History of the Restoration Movement

William Harrison Carter


The Life Of William H. Carter

The greatest work that anyone can do is the work of God; the greatest life that anyone can live is the Christian life; the greatest mission that anyone can have on earth is to fill the program that God has for him. It matters not whether this life and work be done in the "limelight" or whether it be done in the remotest section of a rural district; it matters not whether the mission is fulfilled on the public arena or in the quiet nursery of home life; it matters not if the work be in the front ranks of the "firing line" or whether it be done in humility around a neighbor's fireside, God rewards the life that works according to his program and fulfills its mission according to his will. It matters not whether a preacher of the gospel is acclaimed as a famous evangelist or whether he works in the mission fields of rural sections, his reward is the same, if he is faithful to God. The subject of this sketch fulfilled his mission well.

William Harrison Carter was born in the little town of Lafayette, Macon County, Tenn., December 17, 1850. John S. Carter came from Virginia and settled in Smith County, Tenn. He brought with him his son, Edward Carter, who was but a small boy at the time. Edward Carter grew to manhood in Smith County, and married Lavena Katherine Bains in 1842. He was a carpenter by trade. Soon after Macon County was formed he moved to this new county. He followed the carpenter's trade in Macon County until 1853, and then returned to Smith County and located at Rome, in that county. Brother Carter's parents had little of this world's goods, but they were honest, hard-working people. He gave his children the best education that he could afford in the public schools of that county. Brother Carter's people were members of the Baptist Church and he was taught the faith of the Baptist Church.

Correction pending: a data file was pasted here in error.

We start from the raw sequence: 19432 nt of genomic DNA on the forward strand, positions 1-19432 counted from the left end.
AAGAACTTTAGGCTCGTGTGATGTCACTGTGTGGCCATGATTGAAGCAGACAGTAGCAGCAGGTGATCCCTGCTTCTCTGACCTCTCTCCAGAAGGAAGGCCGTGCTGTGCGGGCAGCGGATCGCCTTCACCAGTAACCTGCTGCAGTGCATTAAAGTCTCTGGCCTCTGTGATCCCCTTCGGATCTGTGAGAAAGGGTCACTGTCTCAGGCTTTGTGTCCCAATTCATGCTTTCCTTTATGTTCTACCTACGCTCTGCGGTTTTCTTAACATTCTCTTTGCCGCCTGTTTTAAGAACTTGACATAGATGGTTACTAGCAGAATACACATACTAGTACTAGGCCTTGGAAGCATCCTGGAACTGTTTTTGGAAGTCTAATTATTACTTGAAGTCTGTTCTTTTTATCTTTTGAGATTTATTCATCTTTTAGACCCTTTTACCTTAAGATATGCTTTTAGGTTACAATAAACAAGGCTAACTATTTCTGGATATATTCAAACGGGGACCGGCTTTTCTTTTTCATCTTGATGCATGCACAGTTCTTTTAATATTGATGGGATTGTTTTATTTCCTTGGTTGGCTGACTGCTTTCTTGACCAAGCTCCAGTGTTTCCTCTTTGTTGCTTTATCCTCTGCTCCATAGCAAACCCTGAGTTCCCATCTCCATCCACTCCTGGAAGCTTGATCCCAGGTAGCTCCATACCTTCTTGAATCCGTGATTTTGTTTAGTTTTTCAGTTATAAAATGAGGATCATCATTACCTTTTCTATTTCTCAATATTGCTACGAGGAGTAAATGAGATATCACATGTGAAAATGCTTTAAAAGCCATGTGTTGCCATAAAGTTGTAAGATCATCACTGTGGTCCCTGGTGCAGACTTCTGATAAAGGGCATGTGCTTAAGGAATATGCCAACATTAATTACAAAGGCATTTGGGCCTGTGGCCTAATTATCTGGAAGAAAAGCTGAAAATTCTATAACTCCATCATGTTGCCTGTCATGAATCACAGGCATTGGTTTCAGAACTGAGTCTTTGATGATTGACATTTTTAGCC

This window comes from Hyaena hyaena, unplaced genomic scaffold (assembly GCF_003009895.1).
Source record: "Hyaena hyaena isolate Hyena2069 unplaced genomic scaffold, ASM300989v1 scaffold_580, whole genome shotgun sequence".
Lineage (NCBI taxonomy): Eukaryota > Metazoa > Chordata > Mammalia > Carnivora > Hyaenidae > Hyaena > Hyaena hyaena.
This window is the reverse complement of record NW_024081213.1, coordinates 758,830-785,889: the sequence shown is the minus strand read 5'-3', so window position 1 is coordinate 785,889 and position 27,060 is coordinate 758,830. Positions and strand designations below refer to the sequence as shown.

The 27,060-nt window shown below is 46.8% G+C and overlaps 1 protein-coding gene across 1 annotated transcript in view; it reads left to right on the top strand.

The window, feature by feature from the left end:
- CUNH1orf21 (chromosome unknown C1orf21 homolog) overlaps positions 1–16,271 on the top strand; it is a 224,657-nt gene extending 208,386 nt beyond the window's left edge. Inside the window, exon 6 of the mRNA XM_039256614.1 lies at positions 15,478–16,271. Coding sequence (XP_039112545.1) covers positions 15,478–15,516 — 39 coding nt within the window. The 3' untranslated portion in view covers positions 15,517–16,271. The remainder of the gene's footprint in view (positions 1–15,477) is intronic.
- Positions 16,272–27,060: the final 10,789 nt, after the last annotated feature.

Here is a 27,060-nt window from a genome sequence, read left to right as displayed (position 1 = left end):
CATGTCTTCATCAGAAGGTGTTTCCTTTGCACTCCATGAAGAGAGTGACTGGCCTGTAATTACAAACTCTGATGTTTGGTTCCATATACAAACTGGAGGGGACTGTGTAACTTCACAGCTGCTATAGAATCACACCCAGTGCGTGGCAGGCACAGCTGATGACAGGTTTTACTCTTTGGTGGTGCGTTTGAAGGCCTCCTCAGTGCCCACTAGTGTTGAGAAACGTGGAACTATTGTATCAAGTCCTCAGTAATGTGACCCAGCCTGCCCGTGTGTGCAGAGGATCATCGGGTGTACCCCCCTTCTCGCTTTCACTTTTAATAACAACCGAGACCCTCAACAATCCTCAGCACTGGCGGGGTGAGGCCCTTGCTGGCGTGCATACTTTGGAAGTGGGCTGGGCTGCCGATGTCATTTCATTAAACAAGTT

In 1873 W. H. Carter and his father returned to Lafayette, Macon County. The following year the lamented J. M. Kidwill preached in that town, and W. H. Carter heard him. Brother Carter examined the teachings of the Bible and found that Brother Kidwill preached the truth. Brother Carter also examined the claims of the Baptist Church in the light of the Bible, and found that the main tenets of faith and chief practices of the Baptist Church were not Scriptural. He was honest and wanted just the truth of God. He was slow to make any change without Scriptural authority for it. He loved his people, and he loved his early training, but he loved the truth of God more; so, on May 17, 1874, he was baptized into Christ by Brother J. M. Kidwill. In December of the same year he was married to Mariah Griffith Walton, the daughter of George L. Walton and Mariah Griffith, pioneers of Lafayette and leading citizens of that town. Ten children were born to this union.